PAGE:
Fresher frozen? Seafood concepts to keep in mind

Let’s take a look at some of the best seafood concepts to keep in mind.

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October 31, 2017 4 min read

Seafood is used in a wide variety of cuisine all over the world. In fact, it’s the most traded food commodity globally, and 3 billion people rely on seafood as their primary source of protein, according to the World Wildlife Fund. Because seafood is so valuable, anyone looking to receive their online culinary arts certificate should understand how to handle and cook it appropriately. Let’s take a look at some of the best seafood concepts to keep in mind:

1. Keep it frosty

Whether you go to the store or catch the seafood yourself, it’s important to keep it in the proper conditions. If you reel in your own haul, bury it in ice immediately to keep it cold. But what about the fish you see in displays and frozen aisles of supermarkets? Bon Appetit noted freezing the catch helps to preserve the fresh flavor, ensuring they’re same-day fresh when they’re thawed out. In fact, unless you’re sure that the fresh fish actually just came from the boat, frozen shrimp are a better bet for their taste and cookability. In many cases, fish in the displays may have been treated with chemicals and in transit for a number of days. By going with frozen shrimp, you have a better opportunity to create delicious dishes like shrimp skewers, shrimp fried rice, shrimp alfredo and shrimp curry without worrying about how fresh it will be.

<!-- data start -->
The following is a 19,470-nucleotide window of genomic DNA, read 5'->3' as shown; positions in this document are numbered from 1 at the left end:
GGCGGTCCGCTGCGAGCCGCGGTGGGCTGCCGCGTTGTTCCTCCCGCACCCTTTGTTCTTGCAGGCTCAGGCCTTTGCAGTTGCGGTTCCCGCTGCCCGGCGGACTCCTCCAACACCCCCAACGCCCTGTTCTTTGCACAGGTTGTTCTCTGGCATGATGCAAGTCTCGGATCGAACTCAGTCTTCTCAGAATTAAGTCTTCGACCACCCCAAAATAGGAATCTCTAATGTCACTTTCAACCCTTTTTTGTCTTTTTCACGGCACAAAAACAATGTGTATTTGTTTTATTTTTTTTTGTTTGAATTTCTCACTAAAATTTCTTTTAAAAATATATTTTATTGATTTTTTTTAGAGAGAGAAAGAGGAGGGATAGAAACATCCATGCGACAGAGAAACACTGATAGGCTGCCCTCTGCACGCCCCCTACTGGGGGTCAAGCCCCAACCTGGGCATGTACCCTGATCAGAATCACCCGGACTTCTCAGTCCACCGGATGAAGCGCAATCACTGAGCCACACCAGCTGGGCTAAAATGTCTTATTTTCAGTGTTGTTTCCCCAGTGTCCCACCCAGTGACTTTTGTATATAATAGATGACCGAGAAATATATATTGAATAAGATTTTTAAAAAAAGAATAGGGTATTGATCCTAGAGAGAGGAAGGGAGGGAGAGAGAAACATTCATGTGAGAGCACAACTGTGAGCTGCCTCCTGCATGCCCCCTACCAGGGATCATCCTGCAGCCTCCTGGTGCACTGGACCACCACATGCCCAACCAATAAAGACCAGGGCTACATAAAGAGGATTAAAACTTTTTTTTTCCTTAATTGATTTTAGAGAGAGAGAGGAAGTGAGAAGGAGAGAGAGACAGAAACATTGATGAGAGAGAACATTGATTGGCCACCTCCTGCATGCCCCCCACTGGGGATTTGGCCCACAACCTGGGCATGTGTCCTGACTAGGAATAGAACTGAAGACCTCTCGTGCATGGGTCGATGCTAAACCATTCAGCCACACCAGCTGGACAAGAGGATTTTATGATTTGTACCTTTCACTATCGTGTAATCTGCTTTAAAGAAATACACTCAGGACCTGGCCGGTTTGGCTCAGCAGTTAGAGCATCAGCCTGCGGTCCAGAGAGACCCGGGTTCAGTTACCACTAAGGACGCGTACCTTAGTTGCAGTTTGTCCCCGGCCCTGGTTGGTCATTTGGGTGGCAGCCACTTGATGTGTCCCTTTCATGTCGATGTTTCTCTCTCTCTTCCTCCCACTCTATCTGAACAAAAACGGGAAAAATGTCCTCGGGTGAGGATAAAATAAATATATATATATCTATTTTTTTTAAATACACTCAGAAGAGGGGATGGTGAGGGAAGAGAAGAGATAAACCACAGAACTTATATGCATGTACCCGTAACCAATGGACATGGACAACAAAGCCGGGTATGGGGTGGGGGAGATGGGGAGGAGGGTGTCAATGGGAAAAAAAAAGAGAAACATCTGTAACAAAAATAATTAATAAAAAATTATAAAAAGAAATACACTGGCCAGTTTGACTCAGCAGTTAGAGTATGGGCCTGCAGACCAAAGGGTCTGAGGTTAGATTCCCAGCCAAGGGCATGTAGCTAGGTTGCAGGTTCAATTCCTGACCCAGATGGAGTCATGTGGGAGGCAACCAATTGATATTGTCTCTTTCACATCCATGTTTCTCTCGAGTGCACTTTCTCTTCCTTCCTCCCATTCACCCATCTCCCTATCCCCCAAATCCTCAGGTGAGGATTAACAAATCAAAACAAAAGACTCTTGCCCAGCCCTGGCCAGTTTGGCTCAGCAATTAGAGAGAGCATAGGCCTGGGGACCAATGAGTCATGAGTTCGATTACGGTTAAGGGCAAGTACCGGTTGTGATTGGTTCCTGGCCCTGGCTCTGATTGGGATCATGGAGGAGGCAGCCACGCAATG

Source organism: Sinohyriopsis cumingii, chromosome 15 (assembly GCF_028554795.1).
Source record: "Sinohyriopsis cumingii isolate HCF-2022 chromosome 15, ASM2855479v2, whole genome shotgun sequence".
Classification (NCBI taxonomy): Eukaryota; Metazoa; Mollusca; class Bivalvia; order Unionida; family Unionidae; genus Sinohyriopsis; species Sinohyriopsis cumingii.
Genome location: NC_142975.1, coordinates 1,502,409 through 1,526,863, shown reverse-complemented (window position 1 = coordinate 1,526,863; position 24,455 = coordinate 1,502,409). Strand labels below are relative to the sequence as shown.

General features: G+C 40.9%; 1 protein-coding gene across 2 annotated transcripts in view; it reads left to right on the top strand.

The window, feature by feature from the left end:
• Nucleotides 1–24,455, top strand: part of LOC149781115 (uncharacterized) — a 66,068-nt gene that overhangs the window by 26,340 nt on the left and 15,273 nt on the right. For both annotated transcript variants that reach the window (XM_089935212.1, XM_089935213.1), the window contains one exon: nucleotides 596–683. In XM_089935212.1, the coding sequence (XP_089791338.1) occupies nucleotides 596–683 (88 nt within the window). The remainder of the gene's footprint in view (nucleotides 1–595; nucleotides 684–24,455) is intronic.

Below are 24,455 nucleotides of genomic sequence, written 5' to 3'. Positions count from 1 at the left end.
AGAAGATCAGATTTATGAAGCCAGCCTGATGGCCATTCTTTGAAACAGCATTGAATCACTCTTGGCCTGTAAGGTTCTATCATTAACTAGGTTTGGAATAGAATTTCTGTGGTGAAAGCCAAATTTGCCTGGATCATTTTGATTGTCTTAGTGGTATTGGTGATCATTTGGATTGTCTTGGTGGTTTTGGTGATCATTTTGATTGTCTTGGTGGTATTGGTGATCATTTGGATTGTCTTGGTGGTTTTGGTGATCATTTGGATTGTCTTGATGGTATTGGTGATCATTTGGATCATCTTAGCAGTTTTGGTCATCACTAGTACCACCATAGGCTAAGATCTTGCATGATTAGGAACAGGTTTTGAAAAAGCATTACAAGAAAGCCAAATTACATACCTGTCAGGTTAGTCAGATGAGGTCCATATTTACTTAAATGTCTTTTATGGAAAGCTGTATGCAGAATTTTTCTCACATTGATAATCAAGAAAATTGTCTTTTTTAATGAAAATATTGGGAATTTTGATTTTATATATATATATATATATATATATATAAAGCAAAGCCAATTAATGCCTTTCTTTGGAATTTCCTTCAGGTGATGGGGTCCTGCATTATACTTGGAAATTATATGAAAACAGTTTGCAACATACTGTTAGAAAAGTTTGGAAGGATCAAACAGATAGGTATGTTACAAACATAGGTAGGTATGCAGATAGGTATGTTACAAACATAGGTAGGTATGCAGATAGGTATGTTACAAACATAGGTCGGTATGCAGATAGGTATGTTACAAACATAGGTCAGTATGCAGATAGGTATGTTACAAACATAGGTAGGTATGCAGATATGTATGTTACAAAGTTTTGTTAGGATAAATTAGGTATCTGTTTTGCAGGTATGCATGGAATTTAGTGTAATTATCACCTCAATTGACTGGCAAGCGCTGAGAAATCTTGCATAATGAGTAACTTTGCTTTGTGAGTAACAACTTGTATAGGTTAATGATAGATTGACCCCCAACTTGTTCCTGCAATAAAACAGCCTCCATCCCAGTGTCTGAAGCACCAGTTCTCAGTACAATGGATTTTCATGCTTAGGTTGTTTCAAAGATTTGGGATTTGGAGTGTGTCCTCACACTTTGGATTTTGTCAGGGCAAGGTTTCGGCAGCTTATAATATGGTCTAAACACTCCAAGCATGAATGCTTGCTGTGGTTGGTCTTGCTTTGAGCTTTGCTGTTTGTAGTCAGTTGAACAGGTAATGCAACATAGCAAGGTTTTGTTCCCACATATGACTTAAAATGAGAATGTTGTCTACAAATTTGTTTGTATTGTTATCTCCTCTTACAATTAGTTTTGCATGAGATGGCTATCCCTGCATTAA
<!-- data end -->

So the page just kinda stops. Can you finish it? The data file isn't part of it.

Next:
2. Monitor freezing dates

Shrimp isn’t the only type of fish that can be frozen; there are some shops that aim to provide super-frozen fish that can last up to 18 months and still be fresh when thawed out. For those buying or catching their own fish, however, the timelines are a little tighter and it’s integral to get the seafood into the right conditions as quickly as possible. The Spruce noted that any air that touches the fish will destroy it, so vacuum-sealing, glazing or wrapping will be necessary to ensure it doesn’t go bad.

If you don’t want to pay for a sealer, glazing the fish will be the best option. Dip the fish in cold water, then put on a sheet pan in the freezer. After allowing the water to freeze, repeat the process to get a 1/4-inch thick ice glaze on the fish and put into a plastic bag for storage. Don’t freeze fish longer than six months. Some fish like salmon and trout decline in quality even quicker and shouldn’t be kept longer than three months.

“Each type of seafood comes with its own cooking complexities.”

3. Prepare it properly

Each type of seafood comes with its own cooking complexities, and culinary students must be able to prepare it appropriately for a satisfying dining experience. Seafood Health Facts noted that seafood must be handled in a clean area to avoid cross-contamination and that raw seafood should never come into contact with ready-to-eat or cooked foods. With frozen seafood, bring an inch of water to boil over medium-high heat and place the seafood in the pan, skin side down. Turn down the heat to low and cover the pan tightly to cook for 5 minutes, according to All Recipes. After this time, turn off the heat and let the fish rest for 5 minutes, then serve. Finish off your plate with a sauce or squeeze of citrus to add a pop of flavor.

Of course, other seafood items will require other cooking methods. Scallops and shrimp will turn opaque and become firm when cooked through. Shellfish will open up and become plump when they’re ready. Understanding the proper way to prepare and cook various seafood types will help avoid foodborne illnesses and enable people to enjoy the meal.

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